AMONG THE contemporary artists from Iran still living in the country today, Fahrad Moshiri (b. 1963) is certainly part of the most established and most recognised artists within Western art circles. With an untypical curriculum, and having lived abroad before moving back to Iran in 1992, Fahrad Moshiri has absorbed numerous influences in order to focus on more local subject matters inspired by daily life in Tehran. Using wit combined with humour, he intelligently puts together his compositions that can be interpreted in various ways, but without overtly provoking or offending the government. In this interview, Fahrad Moshiri talks about his artistic journey that spans two continents and represents the foundation of his challenging and always surprising works of art. BY OLIVIA SAND
Asian Art Newspaper: When did you decide to leave Iran for California?
Fahrad Moshiri: I completed tenth through twelfth grade high school in California before going to CalArts (California Institute of the Arts). When I was in Iran, I attended an American international school in Shiraz and I was simply doing arts and crafts. The school noticed that I was interested in doing creative work and suggested to my father to send me to a school in the US where they could provide more art classes.
AAN: Why were you already in the US during high school?
FM: At the time, it was the norm for families to send their children to finish their education abroad, be it in Europe, or America. We were at that age where our parents were thinking of sending us to the US anyway. It just happened to coincide with the year before the revolution – in 1979 – and right after the American hostage situation.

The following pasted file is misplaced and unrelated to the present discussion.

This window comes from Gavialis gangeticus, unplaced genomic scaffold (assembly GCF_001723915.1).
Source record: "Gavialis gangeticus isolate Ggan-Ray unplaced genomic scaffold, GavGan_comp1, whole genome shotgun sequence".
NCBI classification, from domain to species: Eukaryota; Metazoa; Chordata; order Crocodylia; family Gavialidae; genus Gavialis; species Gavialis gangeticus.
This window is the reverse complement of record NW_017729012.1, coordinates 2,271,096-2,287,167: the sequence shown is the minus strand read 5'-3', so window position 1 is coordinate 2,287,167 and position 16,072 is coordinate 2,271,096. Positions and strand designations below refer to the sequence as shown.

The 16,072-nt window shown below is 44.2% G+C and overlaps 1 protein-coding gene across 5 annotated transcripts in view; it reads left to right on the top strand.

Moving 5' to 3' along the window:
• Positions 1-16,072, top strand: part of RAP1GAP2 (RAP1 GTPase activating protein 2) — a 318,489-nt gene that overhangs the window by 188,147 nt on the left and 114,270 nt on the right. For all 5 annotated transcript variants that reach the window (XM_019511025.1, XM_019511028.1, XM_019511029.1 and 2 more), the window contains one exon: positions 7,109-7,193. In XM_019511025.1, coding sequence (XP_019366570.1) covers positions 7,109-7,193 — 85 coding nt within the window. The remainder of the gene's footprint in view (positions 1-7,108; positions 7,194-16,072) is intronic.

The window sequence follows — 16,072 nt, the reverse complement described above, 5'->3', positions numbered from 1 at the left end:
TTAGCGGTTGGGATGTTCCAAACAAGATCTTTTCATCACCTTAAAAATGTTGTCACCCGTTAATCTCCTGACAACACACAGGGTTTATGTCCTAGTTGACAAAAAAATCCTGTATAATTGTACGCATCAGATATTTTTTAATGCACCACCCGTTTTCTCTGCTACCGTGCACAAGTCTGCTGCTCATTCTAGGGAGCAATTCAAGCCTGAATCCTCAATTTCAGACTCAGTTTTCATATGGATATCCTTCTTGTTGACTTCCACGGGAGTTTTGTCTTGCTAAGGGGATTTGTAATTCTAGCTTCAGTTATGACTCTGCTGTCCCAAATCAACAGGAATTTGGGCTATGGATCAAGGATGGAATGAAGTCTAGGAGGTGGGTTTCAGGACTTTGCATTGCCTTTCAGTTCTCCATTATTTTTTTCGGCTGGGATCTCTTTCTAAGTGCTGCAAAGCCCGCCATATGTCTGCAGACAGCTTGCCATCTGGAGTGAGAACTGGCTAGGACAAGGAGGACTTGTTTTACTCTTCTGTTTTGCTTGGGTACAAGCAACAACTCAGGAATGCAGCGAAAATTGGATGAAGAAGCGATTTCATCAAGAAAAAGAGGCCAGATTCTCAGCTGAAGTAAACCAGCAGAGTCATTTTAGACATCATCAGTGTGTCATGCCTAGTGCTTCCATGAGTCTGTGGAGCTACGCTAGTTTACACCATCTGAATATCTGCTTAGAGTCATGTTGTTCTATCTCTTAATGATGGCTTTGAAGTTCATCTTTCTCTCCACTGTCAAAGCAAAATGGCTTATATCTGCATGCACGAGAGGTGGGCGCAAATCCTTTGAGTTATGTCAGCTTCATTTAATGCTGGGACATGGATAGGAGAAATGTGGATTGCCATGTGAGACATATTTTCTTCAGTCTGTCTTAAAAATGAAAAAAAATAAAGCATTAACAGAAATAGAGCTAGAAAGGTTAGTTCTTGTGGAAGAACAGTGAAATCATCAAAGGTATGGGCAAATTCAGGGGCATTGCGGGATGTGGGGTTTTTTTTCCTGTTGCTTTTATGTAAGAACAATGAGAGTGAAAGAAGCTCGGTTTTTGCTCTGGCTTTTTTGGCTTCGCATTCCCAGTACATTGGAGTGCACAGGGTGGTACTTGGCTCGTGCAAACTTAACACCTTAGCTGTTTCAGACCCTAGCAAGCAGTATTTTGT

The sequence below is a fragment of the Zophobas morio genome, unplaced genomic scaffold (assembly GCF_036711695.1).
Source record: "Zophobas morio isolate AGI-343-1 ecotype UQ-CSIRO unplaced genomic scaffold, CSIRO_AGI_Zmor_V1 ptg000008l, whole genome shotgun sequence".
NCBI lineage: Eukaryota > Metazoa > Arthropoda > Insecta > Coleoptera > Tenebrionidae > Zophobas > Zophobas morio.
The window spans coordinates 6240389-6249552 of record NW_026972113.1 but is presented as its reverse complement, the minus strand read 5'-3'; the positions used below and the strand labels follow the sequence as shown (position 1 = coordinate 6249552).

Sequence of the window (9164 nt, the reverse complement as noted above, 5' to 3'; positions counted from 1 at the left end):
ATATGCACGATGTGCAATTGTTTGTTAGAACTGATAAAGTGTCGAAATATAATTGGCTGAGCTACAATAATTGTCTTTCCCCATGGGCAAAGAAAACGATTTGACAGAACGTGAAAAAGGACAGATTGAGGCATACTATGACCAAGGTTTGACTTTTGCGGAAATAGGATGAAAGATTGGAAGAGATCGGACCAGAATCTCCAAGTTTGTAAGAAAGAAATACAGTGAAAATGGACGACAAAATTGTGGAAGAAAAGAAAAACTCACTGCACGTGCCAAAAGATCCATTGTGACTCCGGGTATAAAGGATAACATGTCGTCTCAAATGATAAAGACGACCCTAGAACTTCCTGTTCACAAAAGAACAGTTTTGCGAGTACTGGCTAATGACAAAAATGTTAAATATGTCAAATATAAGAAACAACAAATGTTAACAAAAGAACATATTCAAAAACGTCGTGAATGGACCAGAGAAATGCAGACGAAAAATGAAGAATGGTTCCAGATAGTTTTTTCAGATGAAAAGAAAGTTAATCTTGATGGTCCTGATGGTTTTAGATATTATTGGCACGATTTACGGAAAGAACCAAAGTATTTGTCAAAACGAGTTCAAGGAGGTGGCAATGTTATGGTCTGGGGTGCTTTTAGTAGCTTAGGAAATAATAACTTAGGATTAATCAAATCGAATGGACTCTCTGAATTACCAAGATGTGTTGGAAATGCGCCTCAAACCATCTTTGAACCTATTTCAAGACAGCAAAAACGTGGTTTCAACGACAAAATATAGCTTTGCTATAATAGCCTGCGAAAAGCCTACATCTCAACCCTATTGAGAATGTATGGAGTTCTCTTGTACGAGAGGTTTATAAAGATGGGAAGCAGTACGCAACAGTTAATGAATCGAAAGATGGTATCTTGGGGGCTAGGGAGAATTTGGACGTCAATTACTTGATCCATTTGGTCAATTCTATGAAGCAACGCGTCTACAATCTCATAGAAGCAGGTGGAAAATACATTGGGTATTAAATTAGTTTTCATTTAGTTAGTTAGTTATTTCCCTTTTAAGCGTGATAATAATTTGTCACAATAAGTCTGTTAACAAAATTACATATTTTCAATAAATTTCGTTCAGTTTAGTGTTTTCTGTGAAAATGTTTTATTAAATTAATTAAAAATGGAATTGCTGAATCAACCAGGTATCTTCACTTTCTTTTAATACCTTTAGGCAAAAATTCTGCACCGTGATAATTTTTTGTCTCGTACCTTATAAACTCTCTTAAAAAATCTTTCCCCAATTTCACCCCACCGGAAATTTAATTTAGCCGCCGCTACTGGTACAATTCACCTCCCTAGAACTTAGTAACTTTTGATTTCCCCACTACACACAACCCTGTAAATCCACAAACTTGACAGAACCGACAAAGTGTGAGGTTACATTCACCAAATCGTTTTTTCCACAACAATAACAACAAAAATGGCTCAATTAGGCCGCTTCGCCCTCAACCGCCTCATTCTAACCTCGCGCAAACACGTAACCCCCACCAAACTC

AAN: What made you decide on America rather than France, Germany or UK?
FM: We were already going to an international school that was English speaking. I think there was also a tendency for Iranians to have California as top of their priority list as a place to go to.
AAN: In what did you major at CalArts?
FM: While attending art school, I became fascinated with sound. I had the intention of branching out from painting into finding materials, more media, and to experiment with things that I did not know how to use. Technology, sounds … these were all things that I became obsessed with at the time. I began to study analogue electronic music, then I switched to film school for one year. As the film students did not have the attitude that the art school students had, so I went back to art school. I was back and forth between art and film. After three years, I stopped going to school altogether.
AAN: Once you stopped school, did you pursue your interest in music?
FM: It was a constant thing. My life did not change that much after I left art school. I just relocated to Los Angeles from the suburbs, where CalArts was based. I was in studios and I continued to work until I ran out of the little money I had. Then, I started painting again.
AAN: At this time, what exactly were you trying to accomplish within music?
FM: It is a tricky question, because in art you really do not know what it is you are exactly doing: you are just basically feeding your curiosity. Of course, having no connections, or background, in Los Angeles, I was at a loss as to how and where I could continue, or make a professional living out of it. I was just concentrating on working and sending my material to agents and to various people; just the normal things artists have to do.
AAN: You also completed some work in film. Is this in the same time frame as when you left CalArts?
FM: I was doing a lot of experimental short films in college together with the sound and all the post-production. That was something that I intended to do when I left CalArts. If you can visualise it, that was at the beginning of MTV, which was generating a lot of great ideas for short films. In a way, that was their signature despite the fact that now they have gone 180 degrees another way. Initially, there was a tendency to think that an undertaking as phenomenal as MTV was something we would be able to get involved with, with art being more accepted in TV channels and other venues. We had a slight hope that things would be changing, and we might be able to present ideas as short documentaries and experimental films.